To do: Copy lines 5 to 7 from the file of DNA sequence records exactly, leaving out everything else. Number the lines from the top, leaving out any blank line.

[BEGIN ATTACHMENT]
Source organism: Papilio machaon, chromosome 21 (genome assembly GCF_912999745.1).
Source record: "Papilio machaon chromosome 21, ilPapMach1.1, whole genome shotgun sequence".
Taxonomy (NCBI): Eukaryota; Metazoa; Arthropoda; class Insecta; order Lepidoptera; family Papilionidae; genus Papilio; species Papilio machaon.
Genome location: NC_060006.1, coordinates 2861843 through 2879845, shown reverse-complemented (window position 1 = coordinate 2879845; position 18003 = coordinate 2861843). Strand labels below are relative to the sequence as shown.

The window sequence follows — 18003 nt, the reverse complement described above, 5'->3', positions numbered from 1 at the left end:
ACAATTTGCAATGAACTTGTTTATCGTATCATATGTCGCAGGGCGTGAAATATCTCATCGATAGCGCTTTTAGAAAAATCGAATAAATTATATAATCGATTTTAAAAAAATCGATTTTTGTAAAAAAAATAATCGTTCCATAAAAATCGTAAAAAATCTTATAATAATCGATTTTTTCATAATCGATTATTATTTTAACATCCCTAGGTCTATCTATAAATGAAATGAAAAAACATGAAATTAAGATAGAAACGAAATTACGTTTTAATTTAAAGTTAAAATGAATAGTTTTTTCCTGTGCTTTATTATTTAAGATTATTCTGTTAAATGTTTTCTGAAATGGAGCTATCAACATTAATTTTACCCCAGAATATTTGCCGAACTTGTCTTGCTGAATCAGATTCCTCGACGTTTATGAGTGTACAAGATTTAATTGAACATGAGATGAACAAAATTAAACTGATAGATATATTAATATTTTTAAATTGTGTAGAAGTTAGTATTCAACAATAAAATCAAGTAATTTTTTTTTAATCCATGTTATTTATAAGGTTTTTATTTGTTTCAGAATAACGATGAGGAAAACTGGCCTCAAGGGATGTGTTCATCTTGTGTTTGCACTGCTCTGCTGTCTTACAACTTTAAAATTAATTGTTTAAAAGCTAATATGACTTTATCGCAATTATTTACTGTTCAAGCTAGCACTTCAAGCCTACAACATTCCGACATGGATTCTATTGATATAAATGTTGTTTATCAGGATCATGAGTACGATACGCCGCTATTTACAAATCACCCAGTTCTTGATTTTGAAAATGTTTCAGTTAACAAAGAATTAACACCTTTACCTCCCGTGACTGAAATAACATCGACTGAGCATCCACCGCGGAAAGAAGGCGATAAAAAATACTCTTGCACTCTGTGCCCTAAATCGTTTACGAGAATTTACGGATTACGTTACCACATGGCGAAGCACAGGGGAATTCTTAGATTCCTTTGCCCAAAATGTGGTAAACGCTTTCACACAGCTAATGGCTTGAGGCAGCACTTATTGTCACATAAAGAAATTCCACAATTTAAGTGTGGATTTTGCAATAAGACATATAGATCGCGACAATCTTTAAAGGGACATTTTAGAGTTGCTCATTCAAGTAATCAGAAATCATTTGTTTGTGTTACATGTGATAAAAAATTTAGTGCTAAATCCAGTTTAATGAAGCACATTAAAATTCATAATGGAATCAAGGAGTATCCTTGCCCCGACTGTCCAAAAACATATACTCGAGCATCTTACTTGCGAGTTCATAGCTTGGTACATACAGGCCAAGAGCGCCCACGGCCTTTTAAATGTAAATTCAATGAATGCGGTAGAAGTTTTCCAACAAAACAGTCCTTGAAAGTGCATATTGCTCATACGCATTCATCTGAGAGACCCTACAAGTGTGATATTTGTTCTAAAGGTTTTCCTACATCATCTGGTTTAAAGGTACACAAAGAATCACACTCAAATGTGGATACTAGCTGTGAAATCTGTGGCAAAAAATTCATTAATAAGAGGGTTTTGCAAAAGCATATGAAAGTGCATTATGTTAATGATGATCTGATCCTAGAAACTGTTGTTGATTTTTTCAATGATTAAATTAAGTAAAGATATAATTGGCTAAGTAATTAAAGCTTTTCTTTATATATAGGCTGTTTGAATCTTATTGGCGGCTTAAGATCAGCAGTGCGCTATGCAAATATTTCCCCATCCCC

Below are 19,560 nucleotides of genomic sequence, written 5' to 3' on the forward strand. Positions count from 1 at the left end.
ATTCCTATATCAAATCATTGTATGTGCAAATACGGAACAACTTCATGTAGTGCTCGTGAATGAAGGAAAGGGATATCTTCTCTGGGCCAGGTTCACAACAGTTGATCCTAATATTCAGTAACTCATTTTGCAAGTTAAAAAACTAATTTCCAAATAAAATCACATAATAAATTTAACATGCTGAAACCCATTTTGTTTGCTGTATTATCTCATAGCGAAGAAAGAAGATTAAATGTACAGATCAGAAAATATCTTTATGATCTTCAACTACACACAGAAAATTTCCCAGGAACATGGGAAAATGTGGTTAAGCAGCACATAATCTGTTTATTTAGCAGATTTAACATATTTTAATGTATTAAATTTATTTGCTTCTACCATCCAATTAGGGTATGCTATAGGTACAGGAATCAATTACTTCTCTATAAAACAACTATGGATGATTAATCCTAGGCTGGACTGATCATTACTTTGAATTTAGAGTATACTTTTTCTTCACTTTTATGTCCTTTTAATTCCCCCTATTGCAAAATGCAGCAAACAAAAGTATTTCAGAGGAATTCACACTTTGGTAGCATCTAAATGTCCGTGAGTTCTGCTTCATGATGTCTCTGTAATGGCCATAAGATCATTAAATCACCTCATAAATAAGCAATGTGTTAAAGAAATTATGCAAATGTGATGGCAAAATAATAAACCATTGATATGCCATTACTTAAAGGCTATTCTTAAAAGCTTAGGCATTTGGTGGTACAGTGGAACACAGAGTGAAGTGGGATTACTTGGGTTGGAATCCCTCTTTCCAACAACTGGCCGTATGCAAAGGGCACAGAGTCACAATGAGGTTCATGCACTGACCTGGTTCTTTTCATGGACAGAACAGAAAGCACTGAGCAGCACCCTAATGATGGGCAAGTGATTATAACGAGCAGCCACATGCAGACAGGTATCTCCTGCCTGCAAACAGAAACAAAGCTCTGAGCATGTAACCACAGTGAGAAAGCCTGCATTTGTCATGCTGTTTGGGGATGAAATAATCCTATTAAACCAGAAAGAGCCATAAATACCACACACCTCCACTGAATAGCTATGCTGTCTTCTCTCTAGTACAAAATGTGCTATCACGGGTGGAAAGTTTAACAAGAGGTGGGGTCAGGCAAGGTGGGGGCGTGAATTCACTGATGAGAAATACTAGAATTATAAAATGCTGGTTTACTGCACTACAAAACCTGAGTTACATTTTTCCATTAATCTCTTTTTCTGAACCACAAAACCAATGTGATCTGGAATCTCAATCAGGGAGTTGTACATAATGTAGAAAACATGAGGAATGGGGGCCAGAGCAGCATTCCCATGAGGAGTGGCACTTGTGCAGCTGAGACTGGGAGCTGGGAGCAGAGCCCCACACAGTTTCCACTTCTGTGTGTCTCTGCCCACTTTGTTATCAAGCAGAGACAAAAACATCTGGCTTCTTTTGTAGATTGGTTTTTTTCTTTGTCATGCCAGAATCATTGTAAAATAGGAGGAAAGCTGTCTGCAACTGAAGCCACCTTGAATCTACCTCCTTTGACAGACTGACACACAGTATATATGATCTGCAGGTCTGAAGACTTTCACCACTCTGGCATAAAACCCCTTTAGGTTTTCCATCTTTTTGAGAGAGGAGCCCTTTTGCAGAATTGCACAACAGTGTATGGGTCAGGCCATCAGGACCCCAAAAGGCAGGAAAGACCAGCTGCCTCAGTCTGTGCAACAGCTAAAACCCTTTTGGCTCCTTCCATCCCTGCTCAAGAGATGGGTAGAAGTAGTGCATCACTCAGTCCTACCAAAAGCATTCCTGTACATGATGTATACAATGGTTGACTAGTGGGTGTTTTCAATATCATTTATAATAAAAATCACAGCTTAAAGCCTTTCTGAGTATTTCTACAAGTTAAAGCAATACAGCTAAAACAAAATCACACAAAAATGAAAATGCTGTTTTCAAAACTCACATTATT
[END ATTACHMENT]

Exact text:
The window sequence follows — 18003 nt, the reverse complement described above, 5'->3', positions numbered from 1 at the left end:
ACAATTTGCAATGAACTTGTTTATCGTATCATATGTCGCAGGGCGTGAAATATCTCATCGATAGCGCTTTTAGAAAAATCGAATAAATTATATAATCGATTTTAAAAAAATCGATTTTTGTAAAAAAAATAATCGTTCCATAAAAATCGTAAAAAATCTTATAATAATCGATTTTTTCATAATCGATTATTATTTTAACATCCCTAGGTCTATCTATAAATGAAATGAAAAAACATGAAATTAAGATAGAAACGAAATTACGTTTTAATTTAAAGTTAAAATGAATAGTTTTTTCCTGTGCTTTATTATTTAAGATTATTCTGTTAAATGTTTTCTGAAATGGAGCTATCAACATTAATTTTACCCCAGAATATTTGCCGAACTTGTCTTGCTGAATCAGATTCCTCGACGTTTATGAGTGTACAAGATTTAATTGAACATGAGATGAACAAAATTAAACTGATAGATATATTAATATTTTTAAATTGTGTAGAAGTTAGTATTCAACAATAAAATCAAGTAATTTTTTTTTAATCCATGTTATTTATAAGGTTTTTATTTGTTTCAGAATAACGATGAGGAAAACTGGCCTCAAGGGATGTGTTCATCTTGTGTTTGCACTGCTCTGCTGTCTTACAACTTTAAAATTAATTGTTTAAAAGCTAATATGACTTTATCGCAATTATTTACTGTTCAAGCTAGCACTTCAAGCCTACAACATTCCGACATGGATTCTATTGATATAAATGTTGTTTATCAGGATCATGAGTACGATACGCCGCTATTTACAAATCACCCAGTTCTTGATTTTGAAAATGTTTCAGTTAACAAAGAATTAACACCTTTACCTCCCGTGACTGAAATAACATCGACTGAGCATCCACCGCGGAAAGAAGGCGATAAAAAATACTCTTGCACTCTGTGCCCTAAATCGTTTACGAGAATTTACGGATTACGTTACCACATGGCGAAGCACAGGGGAATTCTTAGATTCCTTTGCCCAAAATGTGGTAAACGCTTTCACACAGCTAATGGCTTGAGGCAGCACTTATTGTCACATAAAGAAATTCCACAATTTAAGTGTGGATTTTGCAATAAGACATATAGATCGCGACAATCTTTAAAGGGACATTTTAGAGTTGCTCATTCAAGTAATCAGAAATCATTTGTTTGTGTTACATGTGATAAAAAATTTAGTGCTAAATCCAGTTTAATGAAGCACATTAAAATTCATAATGGAATCAAGGAGTATCCTTGCCCCGACTGTCCAAAAACATATACTCGAGCATCTTACTTGCGAGTTCATAGCTTGGTACATACAGGCCAAGAGCGCCCACGGCCTTTTAAATGTAAATTCAATGAATGCGGTAGAAGTTTTCCAACAAAACAGTCCTTGAAAGTGCATATTGCTCATACGCATTCATCTGAGAGACCCTACAAGTGTGATATTTGTTCTAAAGGTTTTCCTACATCATCTGGTTTAAAGGTACACAAAGAATCACACTCAAATGTGGATACTAGCTGTGAAATCTGTGGCAAAAAATTCATTAATAAGAGGGTTTTGCAAAAGCATATGAAAGTGCATTATGTTAATGATGATCTGATCCTAGAAACTGTTGTTGATTTTTTCAATGATTAAATTAAGTAAAGATATAATTGGCTAAGTAATTAAAGCTTTTCTTTATATATAGGCTGTTTGAATCTTATTGGCGGCTTAAGATCAGCAGTGCGCTATGCAAATATTTCCCCATCCCC

Below are 19,560 nucleotides of genomic sequence, written 5' to 3' on the forward strand. Positions count from 1 at the left end.